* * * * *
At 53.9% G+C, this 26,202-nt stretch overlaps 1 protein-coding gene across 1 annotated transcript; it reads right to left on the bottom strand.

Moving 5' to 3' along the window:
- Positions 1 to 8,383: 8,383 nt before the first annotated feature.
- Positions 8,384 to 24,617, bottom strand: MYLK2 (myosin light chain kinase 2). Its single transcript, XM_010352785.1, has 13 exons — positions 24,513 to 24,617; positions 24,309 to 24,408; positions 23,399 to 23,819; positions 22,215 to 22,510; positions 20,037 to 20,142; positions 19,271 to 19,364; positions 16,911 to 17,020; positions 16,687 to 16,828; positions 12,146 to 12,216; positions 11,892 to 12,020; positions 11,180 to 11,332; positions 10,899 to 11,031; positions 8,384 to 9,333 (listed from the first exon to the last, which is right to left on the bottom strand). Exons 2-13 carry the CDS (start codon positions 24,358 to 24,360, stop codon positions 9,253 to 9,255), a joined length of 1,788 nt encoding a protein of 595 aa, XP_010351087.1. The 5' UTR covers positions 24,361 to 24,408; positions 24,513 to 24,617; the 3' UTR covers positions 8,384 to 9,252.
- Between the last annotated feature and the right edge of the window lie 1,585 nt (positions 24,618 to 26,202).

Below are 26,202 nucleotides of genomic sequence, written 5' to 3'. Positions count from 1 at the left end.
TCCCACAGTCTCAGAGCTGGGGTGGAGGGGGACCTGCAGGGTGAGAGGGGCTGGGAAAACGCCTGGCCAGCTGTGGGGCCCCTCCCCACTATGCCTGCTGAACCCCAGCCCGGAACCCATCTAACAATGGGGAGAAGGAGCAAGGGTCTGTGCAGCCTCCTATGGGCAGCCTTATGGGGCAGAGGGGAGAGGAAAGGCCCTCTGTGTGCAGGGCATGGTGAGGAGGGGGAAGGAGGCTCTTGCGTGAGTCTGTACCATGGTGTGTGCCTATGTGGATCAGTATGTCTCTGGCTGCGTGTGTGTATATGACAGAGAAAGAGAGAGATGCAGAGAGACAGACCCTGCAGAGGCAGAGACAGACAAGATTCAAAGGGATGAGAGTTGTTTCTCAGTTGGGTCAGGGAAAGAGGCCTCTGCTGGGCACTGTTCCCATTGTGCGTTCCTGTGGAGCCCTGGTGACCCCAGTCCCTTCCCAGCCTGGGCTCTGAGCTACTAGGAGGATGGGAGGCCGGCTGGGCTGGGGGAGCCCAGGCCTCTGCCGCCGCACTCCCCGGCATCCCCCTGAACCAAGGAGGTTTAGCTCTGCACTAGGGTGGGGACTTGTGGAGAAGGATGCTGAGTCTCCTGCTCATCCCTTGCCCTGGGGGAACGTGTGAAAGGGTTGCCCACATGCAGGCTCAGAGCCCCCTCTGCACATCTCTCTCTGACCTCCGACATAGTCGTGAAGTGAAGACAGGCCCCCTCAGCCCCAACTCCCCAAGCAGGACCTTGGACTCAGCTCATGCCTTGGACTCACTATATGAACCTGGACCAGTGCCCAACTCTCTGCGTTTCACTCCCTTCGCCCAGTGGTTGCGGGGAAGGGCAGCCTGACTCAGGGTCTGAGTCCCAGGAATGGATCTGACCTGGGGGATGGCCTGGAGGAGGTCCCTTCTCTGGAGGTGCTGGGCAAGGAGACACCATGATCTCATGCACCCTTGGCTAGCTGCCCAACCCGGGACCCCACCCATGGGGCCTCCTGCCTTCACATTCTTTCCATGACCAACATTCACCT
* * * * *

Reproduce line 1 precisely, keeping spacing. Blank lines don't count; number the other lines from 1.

At 53.9% G+C, this 26,202-nt stretch overlaps 1 protein-coding gene across 1 annotated transcript; it reads right to left on the bottom strand.